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While there’s been a lot of national attention on reducing food waste, there’s still plenty of food that — instead of going from farm to table — ends up in the landfill.

Last week, research led and released by Roni Neff, Ph.D., Johns Hopkins University, examined the amount of nutrients contained in the nearly 40 percent of food that goes uneaten in the United States.

The results are staggering.

According to the study, if recovered, that wasted food could be used to provide a healthy diet to over 80 percent of the American population. And fruits and vegetables are among the items most likely to be tossed out.

While recovering all the produce headed to the landfill obviously isn’t possible, Stephanie Wooten, executive director of Glean Kentucky, says it’s a good place to start in fighting hunger in the state.

“So gleaning is a very old word — it’s a biblical word,” Wooten says. “It used to mean you know, the farmers would sort of intentionally leave the corners of their fields for those in their community that were in need and the gleaners were the people who came out and picked from the field.”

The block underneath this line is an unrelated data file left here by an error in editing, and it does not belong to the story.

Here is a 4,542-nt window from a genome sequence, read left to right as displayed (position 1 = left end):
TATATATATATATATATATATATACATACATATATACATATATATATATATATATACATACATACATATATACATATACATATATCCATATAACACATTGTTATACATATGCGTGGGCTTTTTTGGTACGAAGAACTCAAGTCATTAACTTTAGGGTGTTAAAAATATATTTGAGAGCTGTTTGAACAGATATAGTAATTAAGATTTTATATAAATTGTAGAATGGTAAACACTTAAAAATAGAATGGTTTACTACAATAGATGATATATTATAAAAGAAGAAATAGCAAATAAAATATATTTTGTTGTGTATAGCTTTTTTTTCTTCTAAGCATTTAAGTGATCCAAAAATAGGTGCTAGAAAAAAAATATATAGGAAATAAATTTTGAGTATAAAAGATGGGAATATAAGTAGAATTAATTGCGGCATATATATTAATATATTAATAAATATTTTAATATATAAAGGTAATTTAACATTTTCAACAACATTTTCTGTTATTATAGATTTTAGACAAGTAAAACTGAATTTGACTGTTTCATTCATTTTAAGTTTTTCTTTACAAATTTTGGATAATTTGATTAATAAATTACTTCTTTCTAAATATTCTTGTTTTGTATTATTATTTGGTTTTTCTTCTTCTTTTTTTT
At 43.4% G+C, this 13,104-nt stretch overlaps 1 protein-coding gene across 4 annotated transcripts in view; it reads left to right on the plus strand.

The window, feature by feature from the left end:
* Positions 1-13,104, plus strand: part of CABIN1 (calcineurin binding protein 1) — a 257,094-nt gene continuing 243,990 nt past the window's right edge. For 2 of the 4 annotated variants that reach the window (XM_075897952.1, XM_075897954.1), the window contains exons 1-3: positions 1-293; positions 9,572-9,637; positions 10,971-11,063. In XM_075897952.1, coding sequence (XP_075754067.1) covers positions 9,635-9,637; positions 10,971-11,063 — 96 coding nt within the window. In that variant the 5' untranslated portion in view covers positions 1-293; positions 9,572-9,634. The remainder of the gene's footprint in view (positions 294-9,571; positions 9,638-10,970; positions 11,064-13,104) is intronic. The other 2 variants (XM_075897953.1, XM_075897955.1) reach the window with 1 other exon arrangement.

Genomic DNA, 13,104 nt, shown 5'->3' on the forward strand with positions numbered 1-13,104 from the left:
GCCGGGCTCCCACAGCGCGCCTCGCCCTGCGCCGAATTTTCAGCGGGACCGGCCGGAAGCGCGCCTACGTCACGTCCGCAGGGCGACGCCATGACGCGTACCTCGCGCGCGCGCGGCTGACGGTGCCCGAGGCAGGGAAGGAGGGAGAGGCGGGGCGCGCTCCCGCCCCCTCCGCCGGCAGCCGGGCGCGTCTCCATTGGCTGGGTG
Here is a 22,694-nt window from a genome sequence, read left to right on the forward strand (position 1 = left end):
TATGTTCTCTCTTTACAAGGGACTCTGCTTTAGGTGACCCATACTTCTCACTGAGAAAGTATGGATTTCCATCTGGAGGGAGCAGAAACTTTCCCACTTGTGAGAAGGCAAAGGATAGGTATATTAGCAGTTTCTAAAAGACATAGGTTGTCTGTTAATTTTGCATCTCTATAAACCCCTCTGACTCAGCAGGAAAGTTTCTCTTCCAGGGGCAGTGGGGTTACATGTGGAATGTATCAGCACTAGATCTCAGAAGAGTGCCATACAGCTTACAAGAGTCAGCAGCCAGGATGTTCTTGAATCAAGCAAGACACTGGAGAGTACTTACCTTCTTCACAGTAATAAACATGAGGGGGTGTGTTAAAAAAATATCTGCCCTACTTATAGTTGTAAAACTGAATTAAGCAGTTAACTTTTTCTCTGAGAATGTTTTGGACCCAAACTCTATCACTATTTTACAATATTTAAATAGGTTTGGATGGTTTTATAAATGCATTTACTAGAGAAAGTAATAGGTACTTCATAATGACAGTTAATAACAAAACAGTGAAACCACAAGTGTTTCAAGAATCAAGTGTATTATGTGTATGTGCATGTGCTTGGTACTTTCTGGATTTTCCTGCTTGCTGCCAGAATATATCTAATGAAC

Glean Kentucky is a modern spin on that. Wooten organizes volunteers to pick up produce from gardens, orchards or farms that doesn’t end up in grocery stores.

“There’s an enormous amount of food that is, for whatever reason, not able to be sold,” Wooten says. “It doesn’t meet certain standards of a grocery store or a farmers market or there isn’t labor to harvest it or package it. Whatever the reason it may be, we see a lot of food that would otherwise be thrown in a landfill if we weren’t able to glean it.”

Wooten emphasizes there’s nothing wrong with this produce — it isn’t moldy or sour. It just isn’t sold. Glean Kentucky then redistributes that produce to food pantries and other organizations that fight hunger.

Since its founding in 2010, Glean Kentucky has redistributed over 1 million pounds of produce that otherwise would have been thrown away.

Wooten says one of their biggest challenges is keeping up that momentum during non-growing seasons.

She says, currently, they are looking to find other businesses — including more grocery stores and farmers markets — to partner with so they can provide produce during the winter months.

Ashlie Stevens is WFPL's Arts & Culture Reporter.